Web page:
Tuesday, April 30, 2013

ThreadedClient: a Triceps expect

In case if you're not familiar with it, "expect" is a program that allows to connect to the interactive programs and pretend being an interactive user. Obviously, the terminal programs, not the GUI ones. It has originally been done as an extension for Tcl, and later ported as a library for Perl and other languages.

The class Triceps::X::ThreadedClient implements a variety of expect in the Triceps framework. I'm using it for the unit tests of the Triceps servers but it can have other uses as well. Why not just use expect? One reason, I don't like bringing in extra dependencies, especially just for tests, second, it was an interesting exercise, and third, I didn't realize that I'm writing a simplified variety of expect until I had it mostly completed. The biggest simplification is that ThreadedClient works with the complete lines.

It gets used in the unit tests like this: first the server gets started in a background process or thread, and then this port number is used to create the clients. The ThreadedClient gets embedded into a Triceps App, so you can start other things in the same App. Well, the names of the ThreadedClient threads are hardcoded at the moment, so you can start only one copy of it per App, and there could be conflicts if you start your other threads.

But first you need to start an App. I'll do it in yet another way this time:

  Triceps::App::build "client", sub {
    my $appname = $Triceps::App::name;
    my $owner = $Triceps::App::global;

    my $client = Triceps::X::ThreadedClient->new(
      owner => $owner,
      port => $port,
      debug => 0,


    $client->expect("c1", '!ready');

    # this repetition
    $client->send("c1", "publish,*,zzzzzz\n");
    $client->send("c1", "publish,*,zzzzzz\n");
    $client->expect("c1", '\*,zzzzzz');
    $client->expect("c1", '\*,zzzzzz');

    $client->expect("c2", '!ready,cliconn2');

    $client->send("c1", "kill,cliconn2\n");
    $client->expect("c2", '__EOF__');

    $client->send("c1", "shutdown\n");
    $client->expect("c1", '__EOF__');

Triceps::App::build() is kind of like Triceps::Triead::startHere() but saves the trouble of parsing the options. The app name is its first argument and the code for the main routine of the first thread is the second argument. That first Triead will run in the current Perl thread. After that the name of the app is placed into the global variable $Triceps::App::name, the App object into Triceps::App::app, and the TrieadOwner into $Triceps::App::global. The name of the first Triead is hardcoded as "global".  After the main function exits, Triceps::App::build runs the harvester, very similar to startHere().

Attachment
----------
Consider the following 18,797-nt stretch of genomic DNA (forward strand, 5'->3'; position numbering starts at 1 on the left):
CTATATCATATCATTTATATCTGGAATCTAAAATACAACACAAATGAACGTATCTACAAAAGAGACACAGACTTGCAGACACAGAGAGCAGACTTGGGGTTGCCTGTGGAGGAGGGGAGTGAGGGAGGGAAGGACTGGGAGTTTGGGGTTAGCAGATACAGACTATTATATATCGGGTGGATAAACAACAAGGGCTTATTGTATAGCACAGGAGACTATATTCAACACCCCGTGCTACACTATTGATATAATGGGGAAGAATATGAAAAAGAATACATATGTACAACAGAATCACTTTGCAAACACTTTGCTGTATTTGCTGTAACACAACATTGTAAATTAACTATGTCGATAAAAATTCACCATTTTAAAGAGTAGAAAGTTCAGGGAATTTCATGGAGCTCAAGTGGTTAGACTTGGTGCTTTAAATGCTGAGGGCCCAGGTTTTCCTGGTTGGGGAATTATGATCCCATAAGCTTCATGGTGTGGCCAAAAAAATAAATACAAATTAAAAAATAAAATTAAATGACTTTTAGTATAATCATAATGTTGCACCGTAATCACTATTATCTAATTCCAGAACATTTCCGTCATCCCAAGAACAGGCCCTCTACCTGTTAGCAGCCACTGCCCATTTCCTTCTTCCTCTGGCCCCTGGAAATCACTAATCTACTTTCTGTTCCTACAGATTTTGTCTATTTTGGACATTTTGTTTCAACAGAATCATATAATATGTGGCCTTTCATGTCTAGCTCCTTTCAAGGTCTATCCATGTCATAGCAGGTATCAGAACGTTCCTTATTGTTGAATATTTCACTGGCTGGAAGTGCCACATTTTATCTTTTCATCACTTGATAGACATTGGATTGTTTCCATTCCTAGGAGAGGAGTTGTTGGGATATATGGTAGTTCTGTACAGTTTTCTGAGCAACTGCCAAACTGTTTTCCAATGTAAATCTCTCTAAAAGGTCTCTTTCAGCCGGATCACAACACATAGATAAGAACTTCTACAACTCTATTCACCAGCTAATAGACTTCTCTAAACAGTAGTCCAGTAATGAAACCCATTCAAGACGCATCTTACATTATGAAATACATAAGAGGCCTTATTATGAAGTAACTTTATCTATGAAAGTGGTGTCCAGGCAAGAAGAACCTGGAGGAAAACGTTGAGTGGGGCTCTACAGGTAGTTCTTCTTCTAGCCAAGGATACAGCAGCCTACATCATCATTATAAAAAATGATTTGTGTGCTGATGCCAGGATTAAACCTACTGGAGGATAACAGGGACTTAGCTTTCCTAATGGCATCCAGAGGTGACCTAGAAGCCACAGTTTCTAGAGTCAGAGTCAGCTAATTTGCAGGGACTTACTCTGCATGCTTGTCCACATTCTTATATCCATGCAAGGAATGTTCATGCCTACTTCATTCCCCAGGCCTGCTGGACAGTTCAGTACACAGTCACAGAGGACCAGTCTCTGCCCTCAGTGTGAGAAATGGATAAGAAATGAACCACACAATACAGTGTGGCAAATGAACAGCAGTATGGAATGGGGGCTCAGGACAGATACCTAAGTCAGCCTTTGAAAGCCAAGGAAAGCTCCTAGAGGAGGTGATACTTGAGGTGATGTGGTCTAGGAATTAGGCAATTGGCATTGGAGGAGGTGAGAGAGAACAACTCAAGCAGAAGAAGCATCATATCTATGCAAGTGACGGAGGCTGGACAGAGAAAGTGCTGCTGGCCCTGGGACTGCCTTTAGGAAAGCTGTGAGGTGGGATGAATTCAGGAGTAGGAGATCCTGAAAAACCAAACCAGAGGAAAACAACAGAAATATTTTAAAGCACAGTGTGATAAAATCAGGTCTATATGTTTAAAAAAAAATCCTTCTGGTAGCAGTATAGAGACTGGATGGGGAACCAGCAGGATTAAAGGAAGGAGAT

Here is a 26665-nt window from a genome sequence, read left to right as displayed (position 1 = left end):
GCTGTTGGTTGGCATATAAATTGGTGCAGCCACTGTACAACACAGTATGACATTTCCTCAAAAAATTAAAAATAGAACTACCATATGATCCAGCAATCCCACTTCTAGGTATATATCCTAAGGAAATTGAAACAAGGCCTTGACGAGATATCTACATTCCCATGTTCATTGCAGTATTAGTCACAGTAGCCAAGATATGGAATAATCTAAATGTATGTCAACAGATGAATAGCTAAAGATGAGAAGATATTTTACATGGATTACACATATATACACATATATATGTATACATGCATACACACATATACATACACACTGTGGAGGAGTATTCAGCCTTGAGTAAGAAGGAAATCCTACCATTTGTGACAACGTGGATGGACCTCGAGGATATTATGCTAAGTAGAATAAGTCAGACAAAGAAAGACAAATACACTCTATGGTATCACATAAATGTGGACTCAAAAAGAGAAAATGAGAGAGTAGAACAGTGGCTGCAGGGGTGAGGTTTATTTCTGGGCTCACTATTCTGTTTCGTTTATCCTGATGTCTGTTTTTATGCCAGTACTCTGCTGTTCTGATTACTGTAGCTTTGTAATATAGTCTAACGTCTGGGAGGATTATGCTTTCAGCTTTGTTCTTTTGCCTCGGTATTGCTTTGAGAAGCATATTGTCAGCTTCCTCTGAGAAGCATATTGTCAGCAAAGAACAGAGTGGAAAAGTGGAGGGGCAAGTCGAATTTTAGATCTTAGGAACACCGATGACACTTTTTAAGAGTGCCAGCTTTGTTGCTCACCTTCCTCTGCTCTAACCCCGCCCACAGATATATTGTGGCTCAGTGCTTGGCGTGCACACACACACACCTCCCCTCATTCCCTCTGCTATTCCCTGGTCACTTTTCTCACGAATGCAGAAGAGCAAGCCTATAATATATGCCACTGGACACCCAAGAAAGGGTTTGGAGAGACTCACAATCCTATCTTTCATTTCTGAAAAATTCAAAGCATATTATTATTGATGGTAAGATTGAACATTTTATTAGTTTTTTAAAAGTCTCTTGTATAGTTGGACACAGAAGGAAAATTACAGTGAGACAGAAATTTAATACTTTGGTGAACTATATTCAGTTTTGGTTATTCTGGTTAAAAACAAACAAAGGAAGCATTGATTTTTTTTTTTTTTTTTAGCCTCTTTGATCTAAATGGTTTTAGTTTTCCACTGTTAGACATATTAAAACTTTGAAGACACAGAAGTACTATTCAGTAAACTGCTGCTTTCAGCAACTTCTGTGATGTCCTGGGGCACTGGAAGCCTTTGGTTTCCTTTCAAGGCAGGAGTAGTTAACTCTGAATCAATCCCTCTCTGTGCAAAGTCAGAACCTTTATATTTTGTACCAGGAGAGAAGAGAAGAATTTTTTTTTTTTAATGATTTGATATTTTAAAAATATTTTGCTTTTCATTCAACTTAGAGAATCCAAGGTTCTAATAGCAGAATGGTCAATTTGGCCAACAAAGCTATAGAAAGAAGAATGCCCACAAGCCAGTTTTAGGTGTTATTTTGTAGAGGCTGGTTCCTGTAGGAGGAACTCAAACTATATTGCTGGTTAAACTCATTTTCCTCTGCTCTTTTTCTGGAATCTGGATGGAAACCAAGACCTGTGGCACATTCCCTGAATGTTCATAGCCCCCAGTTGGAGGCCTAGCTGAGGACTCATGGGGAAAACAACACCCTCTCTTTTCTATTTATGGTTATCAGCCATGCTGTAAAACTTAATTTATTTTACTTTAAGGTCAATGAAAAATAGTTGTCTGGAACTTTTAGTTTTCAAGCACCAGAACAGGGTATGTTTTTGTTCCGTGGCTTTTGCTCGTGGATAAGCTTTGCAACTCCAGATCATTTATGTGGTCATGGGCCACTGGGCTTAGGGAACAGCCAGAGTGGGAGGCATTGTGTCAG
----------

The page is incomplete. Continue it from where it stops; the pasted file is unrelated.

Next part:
Triceps::X::ThreadedClient->new() is used to start an instance of a client. The option "owner" gives it the current TrieadOwner as a starting point but it will create its own threads starting from this point. The option "port" specifies the default port number for the connections.

The option "debug" is optional, with the default value of 0. In this mode it collects the protocol of the run but otherwise runs silently. Setting the debug to 1 makes it also print the protocol as it gets collected, so if something goes not the way you expected, you can see what it is. Setting the debug to 1 also adds the printouts from the socket-facing threads, so you can also see what goes in and out the client socket.

 After that the clients get started with startClient(). Its first argument is a symbolic name of the client that will be used in the further calls and also in the protocol. The second optional argument is the port number, if you want to use a different port than specified in the new().

After that the data gets sent into the client socket with send(), and the returned lines get parsed with expect(). The usual procedure is that you send something, then expect some response to it. The send lines are included into the protocol with the prefix "> ".

The second argument of expect() is actually a regexp placed inside a string. So to expect a literal special character like '*', prefix it with a backslash and put the string into single quotes, like:

    $client->expect("c1", '\*,zzzzzz');

The expect() keeps reading lines until it finds one matching the regexp. Then all the lines including that one are added to the protocol and the call returns.

There are a couple of special lines generated by the connection status itself rather than coming from the socket. When the socket gets connected, it generates the line "> connected name" in the protocol (but not as an expectable input). When the connection gets dropped, this generates an expectable line "__EOF__". And each line in the protocol gets prefixed with the client name and "|". The example of the chat server run in the previous post was created by the ThreadedClient.

The protocol can be extracted as $client->protocol(). So for unit tests you can check the protocol match as

ok($client->protocol(), $expected);

Internally the ThreadedClient is very much like the chat server, so there is not a whole lot of point in going over it in detail. But feel free to read it on your own.

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